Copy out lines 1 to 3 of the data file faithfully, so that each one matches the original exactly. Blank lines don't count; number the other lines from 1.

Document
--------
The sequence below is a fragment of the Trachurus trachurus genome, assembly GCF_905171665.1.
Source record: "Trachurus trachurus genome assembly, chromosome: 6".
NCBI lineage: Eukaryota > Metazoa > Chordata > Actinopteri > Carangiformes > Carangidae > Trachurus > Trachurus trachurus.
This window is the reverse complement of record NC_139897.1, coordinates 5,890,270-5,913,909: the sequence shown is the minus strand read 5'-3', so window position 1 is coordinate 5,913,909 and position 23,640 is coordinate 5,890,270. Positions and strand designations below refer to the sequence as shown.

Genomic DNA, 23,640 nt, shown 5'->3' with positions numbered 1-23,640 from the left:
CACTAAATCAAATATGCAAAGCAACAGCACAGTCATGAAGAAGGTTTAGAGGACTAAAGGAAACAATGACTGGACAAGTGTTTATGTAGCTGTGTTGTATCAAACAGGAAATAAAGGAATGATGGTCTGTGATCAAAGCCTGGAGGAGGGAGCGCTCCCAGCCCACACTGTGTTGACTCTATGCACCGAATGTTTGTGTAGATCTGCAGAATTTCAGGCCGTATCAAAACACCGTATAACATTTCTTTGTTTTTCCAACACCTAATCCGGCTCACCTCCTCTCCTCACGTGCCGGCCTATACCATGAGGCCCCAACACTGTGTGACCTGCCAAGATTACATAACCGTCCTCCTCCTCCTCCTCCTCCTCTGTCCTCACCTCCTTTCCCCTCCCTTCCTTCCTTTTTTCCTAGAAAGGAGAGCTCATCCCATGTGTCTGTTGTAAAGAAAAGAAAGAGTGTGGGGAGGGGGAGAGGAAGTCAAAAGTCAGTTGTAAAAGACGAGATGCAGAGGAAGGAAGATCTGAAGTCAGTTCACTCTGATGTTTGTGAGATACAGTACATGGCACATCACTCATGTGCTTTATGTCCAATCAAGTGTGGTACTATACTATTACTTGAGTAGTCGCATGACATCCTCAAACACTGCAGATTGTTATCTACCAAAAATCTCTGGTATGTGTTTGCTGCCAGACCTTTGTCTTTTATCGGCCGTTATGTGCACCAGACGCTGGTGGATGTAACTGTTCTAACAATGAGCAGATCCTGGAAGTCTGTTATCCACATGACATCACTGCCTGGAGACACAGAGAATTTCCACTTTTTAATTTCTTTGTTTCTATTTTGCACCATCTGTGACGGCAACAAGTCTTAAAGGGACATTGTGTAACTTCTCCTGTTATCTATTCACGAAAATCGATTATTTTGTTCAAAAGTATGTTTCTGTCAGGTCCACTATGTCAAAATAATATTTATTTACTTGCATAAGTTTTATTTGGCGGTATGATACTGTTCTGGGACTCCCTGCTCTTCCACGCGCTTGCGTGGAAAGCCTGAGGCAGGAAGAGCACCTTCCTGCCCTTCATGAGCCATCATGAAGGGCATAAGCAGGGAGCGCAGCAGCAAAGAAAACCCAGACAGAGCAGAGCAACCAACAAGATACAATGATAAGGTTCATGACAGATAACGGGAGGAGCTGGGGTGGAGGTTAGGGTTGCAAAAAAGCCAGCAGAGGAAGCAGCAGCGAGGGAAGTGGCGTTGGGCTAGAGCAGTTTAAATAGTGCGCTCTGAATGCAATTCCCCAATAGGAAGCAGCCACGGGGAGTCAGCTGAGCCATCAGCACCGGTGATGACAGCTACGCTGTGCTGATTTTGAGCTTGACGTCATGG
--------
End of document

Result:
The sequence below is a fragment of the Trachurus trachurus genome, assembly GCF_905171665.1.
Source record: "Trachurus trachurus genome assembly, chromosome: 6".
NCBI lineage: Eukaryota > Metazoa > Chordata > Actinopteri > Carangiformes > Carangidae > Trachurus > Trachurus trachurus.